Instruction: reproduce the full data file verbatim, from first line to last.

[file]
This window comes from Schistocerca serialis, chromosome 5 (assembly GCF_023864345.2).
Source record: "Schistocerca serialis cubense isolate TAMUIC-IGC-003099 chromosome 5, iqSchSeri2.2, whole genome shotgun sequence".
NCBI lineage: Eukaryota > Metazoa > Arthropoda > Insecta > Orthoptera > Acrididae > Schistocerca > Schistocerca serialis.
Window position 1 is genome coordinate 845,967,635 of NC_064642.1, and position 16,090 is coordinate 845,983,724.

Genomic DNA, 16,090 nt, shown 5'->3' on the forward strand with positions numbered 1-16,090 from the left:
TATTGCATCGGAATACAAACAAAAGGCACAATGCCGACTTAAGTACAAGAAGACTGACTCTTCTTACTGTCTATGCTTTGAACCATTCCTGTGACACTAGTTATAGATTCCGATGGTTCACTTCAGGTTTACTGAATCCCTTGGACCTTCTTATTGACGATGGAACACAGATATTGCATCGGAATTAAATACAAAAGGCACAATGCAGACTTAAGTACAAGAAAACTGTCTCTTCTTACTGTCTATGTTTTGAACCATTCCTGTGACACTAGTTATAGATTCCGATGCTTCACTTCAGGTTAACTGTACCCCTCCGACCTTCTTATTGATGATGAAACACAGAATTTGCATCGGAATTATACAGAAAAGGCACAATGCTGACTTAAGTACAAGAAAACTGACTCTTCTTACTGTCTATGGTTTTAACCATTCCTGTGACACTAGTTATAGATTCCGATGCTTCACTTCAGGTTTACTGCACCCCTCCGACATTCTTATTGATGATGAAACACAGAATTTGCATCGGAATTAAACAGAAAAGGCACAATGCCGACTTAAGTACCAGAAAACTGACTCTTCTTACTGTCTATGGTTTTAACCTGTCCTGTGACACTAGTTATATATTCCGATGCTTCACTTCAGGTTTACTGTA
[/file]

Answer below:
This window comes from Schistocerca serialis, chromosome 5 (assembly GCF_023864345.2).
Source record: "Schistocerca serialis cubense isolate TAMUIC-IGC-003099 chromosome 5, iqSchSeri2.2, whole genome shotgun sequence".
NCBI lineage: Eukaryota > Metazoa > Arthropoda > Insecta > Orthoptera > Acrididae > Schistocerca > Schistocerca serialis.
Window position 1 is genome coordinate 845,967,635 of NC_064642.1, and position 16,090 is coordinate 845,983,724.

Genomic DNA, 16,090 nt, shown 5'->3' on the forward strand with positions numbered 1-16,090 from the left:
TATTGCATCGGAATACAAACAAAAGGCACAATGCCGACTTAAGTACAAGAAGACTGACTCTTCTTACTGTCTATGCTTTGAACCATTCCTGTGACACTAGTTATAGATTCCGATGGTTCACTTCAGGTTTACTGAATCCCTTGGACCTTCTTATTGACGATGGAACACAGATATTGCATCGGAATTAAATACAAAAGGCACAATGCAGACTTAAGTACAAGAAAACTGTCTCTTCTTACTGTCTATGTTTTGAACCATTCCTGTGACACTAGTTATAGATTCCGATGCTTCACTTCAGGTTAACTGTACCCCTCCGACCTTCTTATTGATGATGAAACACAGAATTTGCATCGGAATTATACAGAAAAGGCACAATGCTGACTTAAGTACAAGAAAACTGACTCTTCTTACTGTCTATGGTTTTAACCATTCCTGTGACACTAGTTATAGATTCCGATGCTTCACTTCAGGTTTACTGCACCCCTCCGACATTCTTATTGATGATGAAACACAGAATTTGCATCGGAATTAAACAGAAAAGGCACAATGCCGACTTAAGTACCAGAAAACTGACTCTTCTTACTGTCTATGGTTTTAACCTGTCCTGTGACACTAGTTATATATTCCGATGCTTCACTTCAGGTTTACTGTA